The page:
16. The Holiness of the Sukka and Its Decorations

The sukka is sanctified for the purpose of the mitzva, for it is written: “There shall be the seven-day festival of Sukkot to the Lord” (Vayikra 23:34). Thus, throughout the festival, one may not use any part of the sukka, whether from the sekhakh or from the walls (Sukka 9a). The Sages further prohibited using any of the sukka decorations designated for beautifying the sukka, for since decorating is also a mitzva, the decorations are set aside for that mitzva. Even if the sukka collapses, it is forbidden to use its broken parts and decorations until after the festival. Moreover, since the prohibition persists until the end of the seventh day of Sukkot, including bein ha-shmashot, which is also the beginning of Shemini Atzeret, it consequently remains prohibited until the end of Simḥat Torah (Beitza 30b; SA 638:1-2).[21]

However, since the sukka is a residence, one may use the walls and sekhakh in the way that one would normally use the walls and ceiling of his home. Thus, one may lean against the wall of the sukka and hang items on it, and one may hang a garment to dry from the sekhakh (Sukka 10b). The prohibition applies only to taking something from the sukka and using it, for example taking a beam from the sukka to build something else or even pulling off a splinter to use as a toothpick (Rema 638:1; MB ad loc. 4). It is also forbidden to remove the wall hangings, the decorations, or the fruit hung from the sekhakh in order to use them for some other purpose. One may not even move them without cause, as doing so detracts from the sukka and its decor. Carpets and floor tiles have the same status as decorations, as they have been set aside for the mitzva of sukka (Igrot Moshe, OḤ 1:181).

If a decoration or part of the sukka becomes bothersome, for instance, if a beam is loose and creaky, or a decoration has fallen apart and is making the sukka ugly, one may remove and dispose of it respectfully, but it may not be used for something else.

If rainfall threatens to ruin the decorations, one may take them down to rehang them later. If one obtained nicer decorations during the festival, he may remove the old ones to replace them with the nicer ones, as long as he does not use the old decorations for another purpose, as they were set aside for mitzva use.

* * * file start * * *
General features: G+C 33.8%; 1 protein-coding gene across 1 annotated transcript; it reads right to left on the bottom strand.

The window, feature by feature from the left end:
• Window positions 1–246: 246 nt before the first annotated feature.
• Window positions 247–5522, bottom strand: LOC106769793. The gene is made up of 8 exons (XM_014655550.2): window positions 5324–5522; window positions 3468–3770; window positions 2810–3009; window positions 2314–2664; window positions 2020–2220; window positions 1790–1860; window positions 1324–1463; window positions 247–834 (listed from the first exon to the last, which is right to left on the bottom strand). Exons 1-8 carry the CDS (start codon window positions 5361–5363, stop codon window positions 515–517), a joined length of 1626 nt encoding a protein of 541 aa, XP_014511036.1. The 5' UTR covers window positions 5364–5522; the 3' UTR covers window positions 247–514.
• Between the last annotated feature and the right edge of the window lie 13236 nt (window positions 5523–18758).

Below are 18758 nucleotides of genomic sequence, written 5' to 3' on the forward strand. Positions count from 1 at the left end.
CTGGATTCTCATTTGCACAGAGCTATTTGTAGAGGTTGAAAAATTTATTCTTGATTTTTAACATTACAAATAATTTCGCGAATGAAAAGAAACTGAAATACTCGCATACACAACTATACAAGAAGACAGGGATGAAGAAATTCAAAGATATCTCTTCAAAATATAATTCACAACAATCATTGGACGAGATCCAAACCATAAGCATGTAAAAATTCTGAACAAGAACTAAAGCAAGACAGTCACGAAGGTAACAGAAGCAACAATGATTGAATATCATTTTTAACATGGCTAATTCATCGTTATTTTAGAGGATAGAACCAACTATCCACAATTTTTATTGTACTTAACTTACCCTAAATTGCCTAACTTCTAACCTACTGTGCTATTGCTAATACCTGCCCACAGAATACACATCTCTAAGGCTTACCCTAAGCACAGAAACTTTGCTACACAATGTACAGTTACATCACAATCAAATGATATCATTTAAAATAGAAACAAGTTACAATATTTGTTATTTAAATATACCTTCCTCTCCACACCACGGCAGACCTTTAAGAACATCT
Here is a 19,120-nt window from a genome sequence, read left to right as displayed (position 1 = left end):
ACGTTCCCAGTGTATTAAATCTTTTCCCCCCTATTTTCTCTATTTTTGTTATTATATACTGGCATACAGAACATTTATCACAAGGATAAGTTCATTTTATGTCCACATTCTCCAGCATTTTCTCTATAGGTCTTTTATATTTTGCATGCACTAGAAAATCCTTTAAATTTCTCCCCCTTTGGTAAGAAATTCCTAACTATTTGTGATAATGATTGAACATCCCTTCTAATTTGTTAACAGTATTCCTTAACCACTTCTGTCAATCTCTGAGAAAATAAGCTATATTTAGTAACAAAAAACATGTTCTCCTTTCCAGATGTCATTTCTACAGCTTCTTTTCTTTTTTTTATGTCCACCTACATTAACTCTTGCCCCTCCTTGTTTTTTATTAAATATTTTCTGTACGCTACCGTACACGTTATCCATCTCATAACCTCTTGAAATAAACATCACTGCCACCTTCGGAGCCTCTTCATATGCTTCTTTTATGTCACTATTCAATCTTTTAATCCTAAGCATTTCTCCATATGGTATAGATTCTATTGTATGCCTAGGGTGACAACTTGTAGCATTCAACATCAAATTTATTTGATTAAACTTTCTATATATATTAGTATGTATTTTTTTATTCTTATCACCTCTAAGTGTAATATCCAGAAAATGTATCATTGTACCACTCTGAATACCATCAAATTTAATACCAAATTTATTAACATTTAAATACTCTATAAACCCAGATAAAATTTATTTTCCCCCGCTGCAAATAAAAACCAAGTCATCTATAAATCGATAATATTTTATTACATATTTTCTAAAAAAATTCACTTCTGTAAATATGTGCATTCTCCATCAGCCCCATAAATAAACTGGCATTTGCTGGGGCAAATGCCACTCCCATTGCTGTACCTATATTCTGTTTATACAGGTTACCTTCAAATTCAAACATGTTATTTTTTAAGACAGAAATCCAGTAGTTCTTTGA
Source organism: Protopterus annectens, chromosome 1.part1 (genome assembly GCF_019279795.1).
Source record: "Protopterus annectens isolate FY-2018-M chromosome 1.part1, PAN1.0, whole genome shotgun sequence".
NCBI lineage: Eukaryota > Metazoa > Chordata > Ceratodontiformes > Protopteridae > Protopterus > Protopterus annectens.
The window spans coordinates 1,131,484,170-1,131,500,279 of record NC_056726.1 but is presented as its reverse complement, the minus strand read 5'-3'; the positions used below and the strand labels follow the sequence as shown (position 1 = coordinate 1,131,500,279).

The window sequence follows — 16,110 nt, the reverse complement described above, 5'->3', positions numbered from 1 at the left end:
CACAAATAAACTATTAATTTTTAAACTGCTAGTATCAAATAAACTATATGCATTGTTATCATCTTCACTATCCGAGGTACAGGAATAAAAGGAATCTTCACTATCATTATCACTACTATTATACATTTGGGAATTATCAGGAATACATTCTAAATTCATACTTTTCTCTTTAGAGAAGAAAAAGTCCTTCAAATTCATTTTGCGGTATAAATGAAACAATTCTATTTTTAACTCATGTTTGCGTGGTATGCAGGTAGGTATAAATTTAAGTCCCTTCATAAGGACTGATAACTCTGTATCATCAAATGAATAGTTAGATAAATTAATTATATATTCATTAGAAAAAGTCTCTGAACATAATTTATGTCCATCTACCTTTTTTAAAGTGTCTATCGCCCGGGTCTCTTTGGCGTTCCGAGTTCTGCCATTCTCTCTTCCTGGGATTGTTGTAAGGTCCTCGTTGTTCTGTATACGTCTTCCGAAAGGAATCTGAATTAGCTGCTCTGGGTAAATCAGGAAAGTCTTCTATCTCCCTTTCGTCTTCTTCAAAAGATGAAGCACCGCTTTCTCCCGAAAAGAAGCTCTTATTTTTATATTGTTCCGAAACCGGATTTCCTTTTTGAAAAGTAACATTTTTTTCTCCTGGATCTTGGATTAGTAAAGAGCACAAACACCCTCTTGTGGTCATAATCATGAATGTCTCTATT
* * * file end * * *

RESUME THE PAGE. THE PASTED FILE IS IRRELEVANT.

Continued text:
If one wants to be able to derive benefit from his sukka decorations during the festival, he should make the following declaration before the festival begins: “I hereby stipulate that I may remove and enjoy these decorations whenever I want, and that they do not become sanctified.” One cannot make such a stipulation about the sukka itself (Beitza 30b; SA 638:2).

A sukka may be taken down to be rebuilt elsewhere. The prohibition of muktzeh forbids using the sukka beams for a different purpose, but using them in another sukka is permissible.

With the end of the festival, the sanctity of the decorations, walls, and sekhakh expires. One may use them for any mundane purpose, but one may not degrade them, for instance, by using the paper as toilet paper or stepping disrespectfully on the sukka beams (SA 664:8; MB 638:24).


[21]. The prohibition is from the Torah during the week of the festival, and on Shemini Atzeret it is rabbinic, in accordance with the principle that anything muktzeh during bein ha-shmashot remains muktzeh throughout the next day (Ramban; Ran; SA 638:1). [By the same logic, the prohibition extends until the end of Simḥat Torah outside of Eretz Yisrael.] The prohibition applies even to a fallen sukka, but only on the rabbinic level (Tosafot; Rosh; Rema 638:1). All agree that using the sekhakh is a Torah prohibition. Regarding the walls, according to Rosh there is no prohibition. However, we rule in accordance with those who prohibit it. According to Ran, the prohibition of the walls is from the Torah, while there is a disagreement as to Rambam’s position. Some say that he views it as a Torah prohibition, while others say that he views it as a rabbinic prohibition.

The sukka and its decorations become muktzeh from the moment one begins to use the sukka (Rema 638:1). In practice, however, even if the sukka has not yet been used, they may not be moved on Shabbat and Yom Tov and are muktzeh due to the prohibition of Soter (Mor U-Ketzi’a; BHL 638:1 s.v. “lo”).

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Translated By:
Series Editor: Rabbi Elli Fischer

The Laws of Shabbat (1+2) - Yocheved Cohen
The Laws of Prayer - Atira Ote
The Laws of Women’s Prayer - Atira Ote
The Laws of Pesach - Joshua Wertheimer
The Laws of Zemanim - Moshe Lichtman

Editor: Nechama Unterman